What is a tracheotomy? It’s a surgical procedure wherein an opening is made and a tube is inserted into the front of your trachea through which air can pass into your lungs. The opening is referred to as a tracheostomy.
Why a tracheotomy is performed is usually because not enough air is reaching your lungs. There are a variety of health conditions that can temporarily or permanently impair the flow of air via your nose and mouth, for instance:
- Ludwig’s angina
- object obstruction
- pharyngeal paralysis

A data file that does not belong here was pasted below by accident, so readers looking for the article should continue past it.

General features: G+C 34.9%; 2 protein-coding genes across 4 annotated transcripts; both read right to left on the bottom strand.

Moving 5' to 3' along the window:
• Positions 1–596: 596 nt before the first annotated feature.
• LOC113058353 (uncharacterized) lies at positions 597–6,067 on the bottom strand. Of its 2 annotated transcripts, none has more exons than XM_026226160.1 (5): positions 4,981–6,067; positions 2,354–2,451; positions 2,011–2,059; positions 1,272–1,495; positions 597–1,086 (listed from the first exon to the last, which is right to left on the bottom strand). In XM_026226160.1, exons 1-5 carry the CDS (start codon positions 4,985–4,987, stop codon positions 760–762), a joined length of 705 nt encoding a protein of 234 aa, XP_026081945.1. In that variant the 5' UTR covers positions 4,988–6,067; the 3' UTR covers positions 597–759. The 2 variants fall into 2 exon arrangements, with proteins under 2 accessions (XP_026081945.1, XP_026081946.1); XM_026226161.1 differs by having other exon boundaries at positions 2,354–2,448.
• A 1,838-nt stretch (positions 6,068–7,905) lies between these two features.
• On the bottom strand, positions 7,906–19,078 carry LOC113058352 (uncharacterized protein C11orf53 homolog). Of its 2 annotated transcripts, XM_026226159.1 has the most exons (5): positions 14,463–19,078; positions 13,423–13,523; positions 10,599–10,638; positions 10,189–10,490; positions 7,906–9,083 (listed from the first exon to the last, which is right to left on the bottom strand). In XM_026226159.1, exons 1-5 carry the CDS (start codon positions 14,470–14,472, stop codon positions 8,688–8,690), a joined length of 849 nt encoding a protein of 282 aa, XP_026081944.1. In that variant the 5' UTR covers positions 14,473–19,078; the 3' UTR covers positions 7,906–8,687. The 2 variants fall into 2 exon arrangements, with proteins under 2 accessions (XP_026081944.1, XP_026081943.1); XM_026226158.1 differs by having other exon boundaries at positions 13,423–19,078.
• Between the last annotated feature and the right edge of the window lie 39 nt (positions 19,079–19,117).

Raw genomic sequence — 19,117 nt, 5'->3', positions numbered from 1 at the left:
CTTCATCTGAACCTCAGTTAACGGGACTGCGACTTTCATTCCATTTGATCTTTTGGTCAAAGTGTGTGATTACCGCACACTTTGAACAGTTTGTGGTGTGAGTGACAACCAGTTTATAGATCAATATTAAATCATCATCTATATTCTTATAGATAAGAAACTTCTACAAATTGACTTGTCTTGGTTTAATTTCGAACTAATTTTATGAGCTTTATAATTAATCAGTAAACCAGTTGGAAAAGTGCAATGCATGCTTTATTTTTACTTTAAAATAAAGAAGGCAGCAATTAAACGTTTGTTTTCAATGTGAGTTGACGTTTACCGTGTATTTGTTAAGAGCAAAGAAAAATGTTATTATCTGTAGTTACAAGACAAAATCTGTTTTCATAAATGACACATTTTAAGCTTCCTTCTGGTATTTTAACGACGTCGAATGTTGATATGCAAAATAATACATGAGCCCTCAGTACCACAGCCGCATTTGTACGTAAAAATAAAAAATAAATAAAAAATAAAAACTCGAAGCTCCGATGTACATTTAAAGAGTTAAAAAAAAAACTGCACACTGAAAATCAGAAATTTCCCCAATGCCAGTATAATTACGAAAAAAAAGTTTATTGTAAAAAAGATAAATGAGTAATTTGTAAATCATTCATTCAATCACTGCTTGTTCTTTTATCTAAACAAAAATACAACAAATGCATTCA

- motor neurone disease
- Guillain-Barre syndrome
- severe oral, throat infection
- traumatic face, neck, head injury
- cancer ~ mouth, laryngeal, thyroid
- mucus build up caused by dysphagia
A tracheotomy is either performed in an emergency or planned in advance. If the condition for which a tracheotomy was performed is corrected, then the tube is removed, the throat opening is closed and your trachea is allowed to heal.
For some conditions, the tracheostomy air supply is necessary long term. Unless you are on a ventilator, you will be instructed on how to care for your permanent breathing hole to minimize future problems, like an infection, and talking is possible provided your vocal cords were not damaged.